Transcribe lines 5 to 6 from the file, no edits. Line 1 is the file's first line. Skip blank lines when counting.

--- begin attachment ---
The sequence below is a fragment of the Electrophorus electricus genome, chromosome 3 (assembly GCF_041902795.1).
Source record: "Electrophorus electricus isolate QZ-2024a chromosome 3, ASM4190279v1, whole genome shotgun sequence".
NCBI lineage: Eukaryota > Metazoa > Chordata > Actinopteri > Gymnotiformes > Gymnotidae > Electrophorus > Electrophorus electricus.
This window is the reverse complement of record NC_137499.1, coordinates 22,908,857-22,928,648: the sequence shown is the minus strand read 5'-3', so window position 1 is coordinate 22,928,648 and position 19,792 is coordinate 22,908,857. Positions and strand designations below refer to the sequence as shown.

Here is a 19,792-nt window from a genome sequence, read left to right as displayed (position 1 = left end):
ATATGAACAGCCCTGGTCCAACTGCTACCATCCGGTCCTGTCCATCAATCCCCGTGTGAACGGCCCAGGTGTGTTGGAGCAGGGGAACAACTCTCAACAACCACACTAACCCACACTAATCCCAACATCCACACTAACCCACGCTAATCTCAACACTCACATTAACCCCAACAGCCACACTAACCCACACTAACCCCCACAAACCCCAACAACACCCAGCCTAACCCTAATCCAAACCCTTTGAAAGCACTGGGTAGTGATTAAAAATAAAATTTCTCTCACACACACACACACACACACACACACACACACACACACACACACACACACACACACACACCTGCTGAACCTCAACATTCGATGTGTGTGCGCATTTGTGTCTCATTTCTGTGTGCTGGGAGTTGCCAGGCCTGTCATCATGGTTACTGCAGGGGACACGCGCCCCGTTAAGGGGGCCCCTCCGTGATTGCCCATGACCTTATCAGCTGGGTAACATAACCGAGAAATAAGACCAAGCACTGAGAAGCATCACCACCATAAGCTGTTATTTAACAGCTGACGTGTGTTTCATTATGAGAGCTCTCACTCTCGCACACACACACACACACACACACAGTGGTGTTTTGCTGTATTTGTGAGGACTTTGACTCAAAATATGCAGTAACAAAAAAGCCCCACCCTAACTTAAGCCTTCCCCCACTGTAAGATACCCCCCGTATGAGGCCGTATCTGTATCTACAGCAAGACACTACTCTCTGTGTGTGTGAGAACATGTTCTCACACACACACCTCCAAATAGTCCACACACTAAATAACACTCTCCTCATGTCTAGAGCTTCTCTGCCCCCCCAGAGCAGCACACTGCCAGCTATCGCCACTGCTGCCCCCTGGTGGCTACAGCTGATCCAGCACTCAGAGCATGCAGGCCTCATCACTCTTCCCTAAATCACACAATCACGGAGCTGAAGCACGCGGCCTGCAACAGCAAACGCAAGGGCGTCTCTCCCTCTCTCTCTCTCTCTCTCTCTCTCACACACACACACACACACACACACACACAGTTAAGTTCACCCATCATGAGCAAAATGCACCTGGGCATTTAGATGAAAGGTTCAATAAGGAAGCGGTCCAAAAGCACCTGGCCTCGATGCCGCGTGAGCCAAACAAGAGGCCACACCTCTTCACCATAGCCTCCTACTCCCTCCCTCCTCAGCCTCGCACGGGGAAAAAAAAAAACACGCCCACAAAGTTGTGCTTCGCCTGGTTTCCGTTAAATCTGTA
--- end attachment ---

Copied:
Here is a 19,792-nt window from a genome sequence, read left to right as displayed (position 1 = left end):
ATATGAACAGCCCTGGTCCAACTGCTACCATCCGGTCCTGTCCATCAATCCCCGTGTGAACGGCCCAGGTGTGTTGGAGCAGGGGAACAACTCTCAACAACCACACTAACCCACACTAATCCCAACATCCACACTAACCCACGCTAATCTCAACACTCACATTAACCCCAACAGCCACACTAACCCACACTAACCCCCACAAACCCCAACAACACCCAGCCTAACCCTAATCCAAACCCTTTGAAAGCACTGGGTAGTGATTAAAAATAAAATTTCTCTCACACACACACACACACACACACACACACACACACACACACACACACACACACACACACACCTGCTGAACCTCAACATTCGATGTGTGTGCGCATTTGTGTCTCATTTCTGTGTGCTGGGAGTTGCCAGGCCTGTCATCATGGTTACTGCAGGGGACACGCGCCCCGTTAAGGGGGCCCCTCCGTGATTGCCCATGACCTTATCAGCTGGGTAACATAACCGAGAAATAAGACCAAGCACTGAGAAGCATCACCACCATAAGCTGTTATTTAACAGCTGACGTGTGTTTCATTATGAGAGCTCTCACTCTCGCACACACACACACACACACACACAGTGGTGTTTTGCTGTATTTGTGAGGACTTTGACTCAAAATATGCAGTAACAAAAAAGCCCCACCCTAACTTAAGCCTTCCCCCACTGTAAGATACCCCCCGTATGAGGCCGTATCTGTATCTACAGCAAGACACTACTCTCTGTGTGTGTGAGAACATGTTCTCACACACACACCTCCAAATAGTCCACACACTAAATAACACTCTCCTCATGTCTAGAGCTTCTCTGCCCCCCCAGAGCAGCACACTGCCAGCTATCGCCACTGCTGCCCCCTGGTGGCTACAGCTGATCCAGCACTCAGAGCATGCAGGCCTCATCACTCTTCCCTAAATCACACAATCACGGAGCTGAAGCACGCGGCCTGCAACAGCAAACGCAAGGGCGTCTCTCCCTCTCTCTCTCTCTCTCTCTCTCTCACACACACACACACACACACACACACACAGTTAAGTTCACCCATCATGAGCAAAATGCACCTGGGCATTTAGATGAAAGGTTCAATAAGGAAGCGGTCCAAAAGCACCTGGCCTCGATGCCGCGTGAGCCAAACAAGAGGCCACACCTCTTCACCATAGCCTCCTACTCCCTCCCTCCTCAGCCTCGCACGGGGAAAAAAAAAAACACGCCCACAAAGTTGTGCTTCGCCTGGTTTCCGTTAAATCTGTA